This report is part of “Those Who Serve,” an occasional series that looks at those who wear the military uniform during a time of war.
It’s early afternoon at a small outpost in eastern Afghanistan, and U.S. Army Sgt. Chris Cunningham, with the 10th Mountain Division, heads into a long, dusty tent to teach Afghan soldiers the basics of map reading.
After the sun sets, American soldiers help Afghan soldiers outside the wire. They pop artillery shells containing what’s called an illumination round.
It transforms the desert night into garish midday and with luck scatters any Taliban near Afghan checkpoints.
Now, it’s late night, and Cunningham stares into the flames of a fire pit. On his fifth deployment to Afghanistan, the sergeant has survived some of the most horrific fighting of the past decade.
He puffs on a cigar and recalls the names of friends he lost in his first firefight, more than a decade ago: Brad Crose, Matthew Commons, Marc Anderson.
“[Anderson] was awesome,” Cunningham says. “He was a math teacher before he became a Ranger. His dad was a Ranger in Vietnam.”
Cunningham didn’t seem destined for this kind of life. He worked in a restaurant in his native Vermont — as a dishwasher and later a cook. He wanted to do something different.
Combat was definitely different. In March 2002, his first deployment sent him to the mountains hard against the Pakistan border, where he took part in Operation Anaconda, one of the first large-scale battles of the Afghan war.
Cunningham’s team climbed into a lumbering Chinook helicopter. He recalls flying high into the hills, seeing the patches of snow stream past the windows.
“I don’t think I was really nervous. I was excited, excited to do it. I think we were all excited to do it,” he recalls. “All the training in Kentucky and South Carolina and Georgia. We were finally going to do our mission.”
Their mission was to support a group of Navy SEALs battling a Taliban force. But their helicopter came under fire and crash landed. The soldiers streamed out into a gunfight.
“The boys did what they were supposed to do,” Cunningham says. “They died getting off the helicopter. They died within seconds.”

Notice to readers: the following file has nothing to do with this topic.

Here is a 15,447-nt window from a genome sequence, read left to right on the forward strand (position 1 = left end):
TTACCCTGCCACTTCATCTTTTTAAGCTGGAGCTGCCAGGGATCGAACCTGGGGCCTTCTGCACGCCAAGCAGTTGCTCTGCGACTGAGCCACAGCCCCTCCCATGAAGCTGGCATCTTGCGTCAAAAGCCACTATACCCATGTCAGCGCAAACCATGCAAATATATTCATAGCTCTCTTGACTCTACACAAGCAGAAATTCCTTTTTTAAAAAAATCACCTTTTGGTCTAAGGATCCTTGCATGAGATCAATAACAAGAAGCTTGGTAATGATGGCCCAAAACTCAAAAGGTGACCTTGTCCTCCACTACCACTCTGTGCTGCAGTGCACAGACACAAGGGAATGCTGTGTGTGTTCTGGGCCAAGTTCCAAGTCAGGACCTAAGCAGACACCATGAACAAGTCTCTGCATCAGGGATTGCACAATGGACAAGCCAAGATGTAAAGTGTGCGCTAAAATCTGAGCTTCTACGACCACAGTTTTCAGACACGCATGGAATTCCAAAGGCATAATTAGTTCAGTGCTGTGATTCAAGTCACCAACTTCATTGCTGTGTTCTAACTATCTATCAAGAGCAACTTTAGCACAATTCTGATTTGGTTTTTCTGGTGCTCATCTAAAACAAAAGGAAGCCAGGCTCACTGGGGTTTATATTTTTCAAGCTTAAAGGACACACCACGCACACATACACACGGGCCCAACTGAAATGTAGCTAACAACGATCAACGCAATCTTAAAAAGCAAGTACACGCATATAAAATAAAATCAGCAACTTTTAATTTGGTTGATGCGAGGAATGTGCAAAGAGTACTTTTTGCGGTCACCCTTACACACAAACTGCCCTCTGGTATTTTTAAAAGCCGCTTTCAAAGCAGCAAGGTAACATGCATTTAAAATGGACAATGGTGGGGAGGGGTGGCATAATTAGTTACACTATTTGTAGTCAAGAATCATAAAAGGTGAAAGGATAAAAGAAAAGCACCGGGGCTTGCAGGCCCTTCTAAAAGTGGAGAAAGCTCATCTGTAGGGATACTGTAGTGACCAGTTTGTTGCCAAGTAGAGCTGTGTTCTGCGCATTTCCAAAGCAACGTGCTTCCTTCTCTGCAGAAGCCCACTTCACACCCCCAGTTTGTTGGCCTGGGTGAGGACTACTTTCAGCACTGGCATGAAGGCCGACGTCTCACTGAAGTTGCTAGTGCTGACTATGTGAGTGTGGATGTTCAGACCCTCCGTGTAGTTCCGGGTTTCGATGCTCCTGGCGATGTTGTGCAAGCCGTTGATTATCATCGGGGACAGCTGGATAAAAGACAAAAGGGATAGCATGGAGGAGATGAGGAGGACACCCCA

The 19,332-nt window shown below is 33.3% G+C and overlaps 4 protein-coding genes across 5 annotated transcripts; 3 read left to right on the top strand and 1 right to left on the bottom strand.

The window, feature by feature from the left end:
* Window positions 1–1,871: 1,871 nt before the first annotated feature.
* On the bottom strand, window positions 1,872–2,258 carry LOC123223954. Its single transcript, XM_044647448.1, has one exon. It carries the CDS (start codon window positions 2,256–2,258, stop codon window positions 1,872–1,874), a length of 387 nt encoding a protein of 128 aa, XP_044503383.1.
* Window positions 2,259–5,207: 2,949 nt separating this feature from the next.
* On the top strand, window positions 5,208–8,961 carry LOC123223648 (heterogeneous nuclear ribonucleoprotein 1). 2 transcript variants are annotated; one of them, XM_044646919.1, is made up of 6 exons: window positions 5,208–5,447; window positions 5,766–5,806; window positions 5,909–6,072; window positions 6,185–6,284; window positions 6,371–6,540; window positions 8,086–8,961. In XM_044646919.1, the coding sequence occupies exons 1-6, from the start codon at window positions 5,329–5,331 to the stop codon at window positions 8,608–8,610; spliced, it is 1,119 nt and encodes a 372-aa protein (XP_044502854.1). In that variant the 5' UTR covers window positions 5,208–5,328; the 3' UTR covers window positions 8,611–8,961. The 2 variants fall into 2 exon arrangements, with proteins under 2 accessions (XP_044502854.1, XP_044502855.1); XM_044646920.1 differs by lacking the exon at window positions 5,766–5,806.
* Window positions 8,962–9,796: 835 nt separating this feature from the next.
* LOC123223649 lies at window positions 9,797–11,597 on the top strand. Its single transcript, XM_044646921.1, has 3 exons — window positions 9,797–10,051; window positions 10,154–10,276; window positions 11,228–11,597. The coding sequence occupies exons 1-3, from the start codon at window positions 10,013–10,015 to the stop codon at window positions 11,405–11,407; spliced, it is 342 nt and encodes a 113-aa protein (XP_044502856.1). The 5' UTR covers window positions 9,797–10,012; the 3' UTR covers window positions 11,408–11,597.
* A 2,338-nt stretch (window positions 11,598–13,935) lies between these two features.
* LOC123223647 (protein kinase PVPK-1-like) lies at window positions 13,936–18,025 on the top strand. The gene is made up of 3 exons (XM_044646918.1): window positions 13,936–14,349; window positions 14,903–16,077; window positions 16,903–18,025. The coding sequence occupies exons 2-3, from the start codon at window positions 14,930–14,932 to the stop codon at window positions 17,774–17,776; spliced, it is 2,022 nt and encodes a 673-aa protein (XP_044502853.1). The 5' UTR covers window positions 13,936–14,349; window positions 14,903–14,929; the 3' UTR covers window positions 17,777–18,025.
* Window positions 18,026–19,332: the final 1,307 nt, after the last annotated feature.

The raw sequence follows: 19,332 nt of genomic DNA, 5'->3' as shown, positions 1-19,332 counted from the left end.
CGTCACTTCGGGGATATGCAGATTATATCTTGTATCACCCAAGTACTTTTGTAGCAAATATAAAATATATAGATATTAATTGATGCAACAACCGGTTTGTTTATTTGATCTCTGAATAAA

There are no more firefights for Cunningham. No more seeing his friends placed in body bags. No more helping young soldiers cope with the horrors of war.
Now, Cunningham is in something of a safe haven — inside a combat outpost in Ghazni province.
He admits he was not happy when he heard about this training job with the Afghan army, or ANA. “I was nervous because I knew the ANA before,” he explains. “They aren’t anything like they are now. They were undisciplined and lazy.”
But he says he has been impressed with their development, their willingness to take on the Taliban, and their eagerness to learn about what they’ll face.
Cunningham recalls a conversation with one of the Afghan staff sergeants he has trained. “He says, ‘Have you lost a soldier?’ I said, ‘Yes.’ ‘Can you tell me what it’s like?’ ” Cunningham says.
“That’s why it’s important to train. Because you can’t be complacent,” he says. “That’s when the enemy attacks. Always be ready out there.”
He estimates that he has lost 20 friends to the Afghan war, friends like Sgt. Jared Monti, who died trying to save a fellow soldier and was awarded the Medal of Honor. That day, Monti crawled out under Taliban fire to save a wounded soldier. He was struck himself, and called out to Cunningham, “Cunny, come get me.”
“I said, all right, roger that. And told the guys to cover me. And started bear crawling over there,” Cunningham says.
But he couldn’t reach Monti; there were too many bullets.
“He said, ‘Tell my family I’m at peace with God.’ And then he died,” Cunningham says.
For Cunningham, there is no more excitement about war. It’s been replaced by a sort of grim wisdom — and the heavy responsibility of training soldiers and honoring those who died in Afghanistan.
It’s as if they’re “looking over us,” he says.
“And you have to pass on what they taught. That will help them live forever,” Cunningham says. “Whatever they taught you, you teach to others and it keeps going.”
He has his own family to look after now: a wife and two young children, Cecilia — who turned 1 on this deployment — and 4-year-old Hudson.
“[Hudson] doesn’t understand what we do,” Cunningham says. “I bought him a globe over here, a globe and a magnifying glass. He knows where Afghanistan is now. He knows why Daddy can’t come home right now. He knows I’ve got to take care of soldiers.”
Sgt. Chris Cunningham has several months before his fifth tour is over, and he gets to head home.